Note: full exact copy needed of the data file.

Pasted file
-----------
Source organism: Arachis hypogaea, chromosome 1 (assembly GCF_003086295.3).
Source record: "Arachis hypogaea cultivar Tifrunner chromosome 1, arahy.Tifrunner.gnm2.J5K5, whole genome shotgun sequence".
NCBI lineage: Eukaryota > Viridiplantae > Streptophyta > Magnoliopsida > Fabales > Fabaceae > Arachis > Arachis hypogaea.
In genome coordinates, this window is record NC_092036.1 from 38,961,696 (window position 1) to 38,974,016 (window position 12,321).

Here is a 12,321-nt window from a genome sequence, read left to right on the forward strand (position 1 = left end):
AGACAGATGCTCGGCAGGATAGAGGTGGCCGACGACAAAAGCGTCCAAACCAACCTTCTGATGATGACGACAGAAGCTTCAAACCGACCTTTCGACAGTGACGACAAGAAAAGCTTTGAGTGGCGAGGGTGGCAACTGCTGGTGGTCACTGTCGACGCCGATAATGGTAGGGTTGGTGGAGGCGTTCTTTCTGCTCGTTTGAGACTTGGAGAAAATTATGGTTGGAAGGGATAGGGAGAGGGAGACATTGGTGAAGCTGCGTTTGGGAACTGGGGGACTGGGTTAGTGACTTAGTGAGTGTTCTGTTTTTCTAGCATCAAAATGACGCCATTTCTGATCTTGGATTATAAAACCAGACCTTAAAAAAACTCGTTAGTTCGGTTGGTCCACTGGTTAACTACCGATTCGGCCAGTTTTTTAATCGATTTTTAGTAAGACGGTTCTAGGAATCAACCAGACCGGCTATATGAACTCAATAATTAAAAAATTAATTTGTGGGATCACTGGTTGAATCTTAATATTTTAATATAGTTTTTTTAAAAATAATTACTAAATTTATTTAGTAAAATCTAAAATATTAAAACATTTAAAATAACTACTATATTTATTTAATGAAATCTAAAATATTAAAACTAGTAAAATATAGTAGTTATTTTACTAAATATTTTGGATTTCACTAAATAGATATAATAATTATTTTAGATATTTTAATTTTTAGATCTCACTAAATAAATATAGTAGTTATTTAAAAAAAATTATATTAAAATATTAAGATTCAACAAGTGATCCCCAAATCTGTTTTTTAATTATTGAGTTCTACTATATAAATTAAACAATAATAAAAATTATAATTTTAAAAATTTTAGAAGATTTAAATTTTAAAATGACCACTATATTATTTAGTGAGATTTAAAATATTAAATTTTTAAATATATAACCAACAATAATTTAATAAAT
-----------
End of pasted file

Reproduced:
Source organism: Arachis hypogaea, chromosome 1 (assembly GCF_003086295.3).
Source record: "Arachis hypogaea cultivar Tifrunner chromosome 1, arahy.Tifrunner.gnm2.J5K5, whole genome shotgun sequence".
NCBI lineage: Eukaryota > Viridiplantae > Streptophyta > Magnoliopsida > Fabales > Fabaceae > Arachis > Arachis hypogaea.
In genome coordinates, this window is record NC_092036.1 from 38,961,696 (window position 1) to 38,974,016 (window position 12,321).

Here is a 12,321-nt window from a genome sequence, read left to right on the forward strand (position 1 = left end):
AGACAGATGCTCGGCAGGATAGAGGTGGCCGACGACAAAAGCGTCCAAACCAACCTTCTGATGATGACGACAGAAGCTTCAAACCGACCTTTCGACAGTGACGACAAGAAAAGCTTTGAGTGGCGAGGGTGGCAACTGCTGGTGGTCACTGTCGACGCCGATAATGGTAGGGTTGGTGGAGGCGTTCTTTCTGCTCGTTTGAGACTTGGAGAAAATTATGGTTGGAAGGGATAGGGAGAGGGAGACATTGGTGAAGCTGCGTTTGGGAACTGGGGGACTGGGTTAGTGACTTAGTGAGTGTTCTGTTTTTCTAGCATCAAAATGACGCCATTTCTGATCTTGGATTATAAAACCAGACCTTAAAAAAACTCGTTAGTTCGGTTGGTCCACTGGTTAACTACCGATTCGGCCAGTTTTTTAATCGATTTTTAGTAAGACGGTTCTAGGAATCAACCAGACCGGCTATATGAACTCAATAATTAAAAAATTAATTTGTGGGATCACTGGTTGAATCTTAATATTTTAATATAGTTTTTTTAAAAATAATTACTAAATTTATTTAGTAAAATCTAAAATATTAAAACATTTAAAATAACTACTATATTTATTTAATGAAATCTAAAATATTAAAACTAGTAAAATATAGTAGTTATTTTACTAAATATTTTGGATTTCACTAAATAGATATAATAATTATTTTAGATATTTTAATTTTTAGATCTCACTAAATAAATATAGTAGTTATTTAAAAAAAATTATATTAAAATATTAAGATTCAACAAGTGATCCCCAAATCTGTTTTTTAATTATTGAGTTCTACTATATAAATTAAACAATAATAAAAATTATAATTTTAAAAATTTTAGAAGATTTAAATTTTAAAATGACCACTATATTATTTAGTGAGATTTAAAATATTAAATTTTTAAATATATAACCAACAATAATTTAATAAAT